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Mindy Chapman, Esq., Mindy Chapman & Associates

What do you do when a chronically absent employee—who’s already received a last-chance warning—is absent again? Do you have to sort out whether that final “last-straw” absence is covered by the FMLA, even if you could have fired the person weeks earlier for being MIA? The answer is unequivocally “yes”

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Question: Think you’ve got a dysfunctional workplace? Take a stroll through the recent 6th Circuit ruling in Parker v. General Extrusions. The case describes a workplace in which Nancy Parker, one of the few female employees on the machine-shop floor, was repeatedly taunted, called names and physically harassed. The response from managers and HR ranged from mild rebukes to outright humor.

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It used to be that you could keep your religious beliefs about sexual orientation to yourself. Not anymore. As a new court ruling shows, if you’re the defendant in a sexual-orientation discrimination lawsuit, a court may want to get inside your head in order to help prove WHY you are discriminating…

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Say four of your salaried, exempt employees are burning the midnight oil this summer on a special project. Their boss wants to reward them with extra pay and/or extra vacation hours. But you raise this legal red flag: Won’t giving them such an “overtime” bonus be treating them more like nonexempt employees and, therefore, destroy their exempt status? The answer: No … as long as you structure that extra compensation in the right way …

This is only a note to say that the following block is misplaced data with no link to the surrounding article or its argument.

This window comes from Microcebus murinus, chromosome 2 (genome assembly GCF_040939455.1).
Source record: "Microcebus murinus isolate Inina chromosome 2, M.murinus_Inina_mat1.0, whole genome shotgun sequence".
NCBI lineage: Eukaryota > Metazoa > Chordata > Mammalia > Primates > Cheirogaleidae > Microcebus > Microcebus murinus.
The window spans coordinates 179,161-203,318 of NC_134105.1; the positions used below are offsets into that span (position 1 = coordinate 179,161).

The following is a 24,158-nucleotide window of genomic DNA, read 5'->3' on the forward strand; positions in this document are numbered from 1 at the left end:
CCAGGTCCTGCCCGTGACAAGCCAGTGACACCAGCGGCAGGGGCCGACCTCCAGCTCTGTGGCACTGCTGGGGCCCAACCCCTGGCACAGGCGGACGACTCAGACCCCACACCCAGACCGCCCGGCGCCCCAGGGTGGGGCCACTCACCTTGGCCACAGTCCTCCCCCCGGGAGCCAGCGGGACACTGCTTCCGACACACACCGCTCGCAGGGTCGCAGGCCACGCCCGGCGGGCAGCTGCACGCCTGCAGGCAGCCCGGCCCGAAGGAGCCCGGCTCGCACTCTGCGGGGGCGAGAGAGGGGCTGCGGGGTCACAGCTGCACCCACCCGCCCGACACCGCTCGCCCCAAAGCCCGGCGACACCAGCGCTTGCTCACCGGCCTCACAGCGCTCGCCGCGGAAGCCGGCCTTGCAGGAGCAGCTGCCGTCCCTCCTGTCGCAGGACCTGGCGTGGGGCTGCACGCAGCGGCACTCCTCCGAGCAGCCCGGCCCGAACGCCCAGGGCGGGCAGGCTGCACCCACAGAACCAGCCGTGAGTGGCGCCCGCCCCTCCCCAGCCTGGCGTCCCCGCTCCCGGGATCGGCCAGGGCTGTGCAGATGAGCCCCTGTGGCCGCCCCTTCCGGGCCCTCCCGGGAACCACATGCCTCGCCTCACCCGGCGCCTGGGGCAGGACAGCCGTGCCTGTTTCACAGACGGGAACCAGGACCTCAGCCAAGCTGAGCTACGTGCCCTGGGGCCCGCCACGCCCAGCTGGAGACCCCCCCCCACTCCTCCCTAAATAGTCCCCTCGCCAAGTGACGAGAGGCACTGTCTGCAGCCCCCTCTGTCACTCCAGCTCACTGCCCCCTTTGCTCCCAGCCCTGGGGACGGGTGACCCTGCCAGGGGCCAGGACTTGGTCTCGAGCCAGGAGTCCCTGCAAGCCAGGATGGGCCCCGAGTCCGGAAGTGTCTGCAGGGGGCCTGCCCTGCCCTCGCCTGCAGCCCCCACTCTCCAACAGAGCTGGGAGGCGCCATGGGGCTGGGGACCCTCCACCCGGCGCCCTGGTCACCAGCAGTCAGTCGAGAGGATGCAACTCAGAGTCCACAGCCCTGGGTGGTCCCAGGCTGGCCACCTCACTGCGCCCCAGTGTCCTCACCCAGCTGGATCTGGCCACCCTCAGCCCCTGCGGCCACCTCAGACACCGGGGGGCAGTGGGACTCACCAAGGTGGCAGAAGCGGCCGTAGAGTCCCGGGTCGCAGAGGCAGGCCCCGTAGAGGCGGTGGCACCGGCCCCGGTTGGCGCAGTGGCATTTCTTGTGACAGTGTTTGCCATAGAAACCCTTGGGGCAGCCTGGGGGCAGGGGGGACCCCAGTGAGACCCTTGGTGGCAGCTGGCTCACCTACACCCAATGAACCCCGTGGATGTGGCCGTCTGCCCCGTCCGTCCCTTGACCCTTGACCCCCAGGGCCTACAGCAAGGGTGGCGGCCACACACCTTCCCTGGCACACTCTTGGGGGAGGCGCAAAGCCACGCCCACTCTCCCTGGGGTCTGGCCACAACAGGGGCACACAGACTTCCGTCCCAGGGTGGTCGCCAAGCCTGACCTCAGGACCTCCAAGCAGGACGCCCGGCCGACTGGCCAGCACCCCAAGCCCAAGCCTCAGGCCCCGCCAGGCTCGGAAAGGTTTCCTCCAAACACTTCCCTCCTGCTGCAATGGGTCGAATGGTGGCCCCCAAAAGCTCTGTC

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Unfortunately, your HR personnel files are a goldmine for identity thieves, filled with all kinds of juicy personal data. But a new court ruling shows that the rise in identity theft doesn’t excuse employees from disclosing their SSNs to employers …

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Responding to a harassment complaint is a lot like running a sprint race—even if you start well and do everything right, one trip near the finish will wipe you out. For HR, the most common problem comes when it handles an initial harassment complaint or lawsuit just fine, but then some genius in the office decides to “get back” at the complainer in some way. Doing things 99% right just isn’t enough to stay out of court…

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The right timing is an important thing in most contact sports … including layoffs. And suspicious timing is always a red flag to employees and to the courts, as new lawsuit against Boeing shows. If your organization suddenly changes its employee-scoring rules (to the employee’s detriment) prior to a layoff, it will undoubtedly raise eyebrows that something fishy is going on. The courts call it “pretext” for discrimination … your employees will call it something worse …

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When an employee says “No” to the sexual images posted in co-workers’ workstations and to their sexually laced comments, your company better listen … and act. It can’t become caught up in a debate over “how much” porn is acceptable. As a new lawsuit shows, even if an employee initially tolerates a sexually charged workplace, she can drop the lawsuit hammer at any time.

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The U.S. Labor Department issued a report yesterday that said all is not well in the land of FMLA. Shocking, truly shocking! And we in the employer community thought things were so rosy…

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Question: It’s natural to get mad when one your employees files a legal complaint or lawsuit. Getting mad is fine … getting even isn’t. But “getting even” seems to be a popular pastime in American businesses today. That’s why claims of retaliation are the fastest-growing form of illegal discrimination claimed by U.S. employees.

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